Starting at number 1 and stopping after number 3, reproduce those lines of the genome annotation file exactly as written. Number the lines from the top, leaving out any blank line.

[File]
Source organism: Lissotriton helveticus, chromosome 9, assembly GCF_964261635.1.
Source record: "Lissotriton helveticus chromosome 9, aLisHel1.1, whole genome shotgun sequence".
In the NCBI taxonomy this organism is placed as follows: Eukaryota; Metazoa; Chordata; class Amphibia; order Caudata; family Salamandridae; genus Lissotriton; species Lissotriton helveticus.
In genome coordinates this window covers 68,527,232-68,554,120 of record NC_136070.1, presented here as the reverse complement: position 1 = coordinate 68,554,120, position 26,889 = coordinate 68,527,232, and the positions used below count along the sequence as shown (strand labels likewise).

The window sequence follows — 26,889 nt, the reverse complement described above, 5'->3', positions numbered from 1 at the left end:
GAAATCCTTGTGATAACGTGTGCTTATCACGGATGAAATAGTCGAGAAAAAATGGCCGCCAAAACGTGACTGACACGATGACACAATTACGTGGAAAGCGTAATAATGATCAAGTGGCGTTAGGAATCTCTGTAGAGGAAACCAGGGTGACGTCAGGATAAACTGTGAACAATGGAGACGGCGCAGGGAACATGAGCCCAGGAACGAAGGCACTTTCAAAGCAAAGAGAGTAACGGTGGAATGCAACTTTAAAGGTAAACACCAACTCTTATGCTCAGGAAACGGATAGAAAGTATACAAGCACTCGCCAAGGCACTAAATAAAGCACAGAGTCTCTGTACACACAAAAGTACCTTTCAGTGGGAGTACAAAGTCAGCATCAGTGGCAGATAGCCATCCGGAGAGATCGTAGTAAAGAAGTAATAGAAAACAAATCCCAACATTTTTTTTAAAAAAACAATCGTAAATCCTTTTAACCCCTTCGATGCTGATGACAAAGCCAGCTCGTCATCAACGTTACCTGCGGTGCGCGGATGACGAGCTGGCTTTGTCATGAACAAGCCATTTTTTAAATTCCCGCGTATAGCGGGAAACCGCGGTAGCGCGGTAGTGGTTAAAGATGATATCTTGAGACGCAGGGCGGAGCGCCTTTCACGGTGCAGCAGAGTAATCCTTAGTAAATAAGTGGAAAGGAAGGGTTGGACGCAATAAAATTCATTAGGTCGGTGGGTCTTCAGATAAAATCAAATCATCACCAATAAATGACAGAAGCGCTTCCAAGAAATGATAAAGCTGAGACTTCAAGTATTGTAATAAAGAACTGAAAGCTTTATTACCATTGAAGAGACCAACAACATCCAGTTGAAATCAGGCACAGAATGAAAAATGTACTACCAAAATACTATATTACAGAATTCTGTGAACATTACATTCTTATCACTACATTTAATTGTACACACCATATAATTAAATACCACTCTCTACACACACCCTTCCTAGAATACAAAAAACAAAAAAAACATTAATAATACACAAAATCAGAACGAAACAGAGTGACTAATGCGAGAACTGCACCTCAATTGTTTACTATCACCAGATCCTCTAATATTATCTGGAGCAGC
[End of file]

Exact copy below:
Source organism: Lissotriton helveticus, chromosome 9, assembly GCF_964261635.1.
Source record: "Lissotriton helveticus chromosome 9, aLisHel1.1, whole genome shotgun sequence".
In the NCBI taxonomy this organism is placed as follows: Eukaryota; Metazoa; Chordata; class Amphibia; order Caudata; family Salamandridae; genus Lissotriton; species Lissotriton helveticus.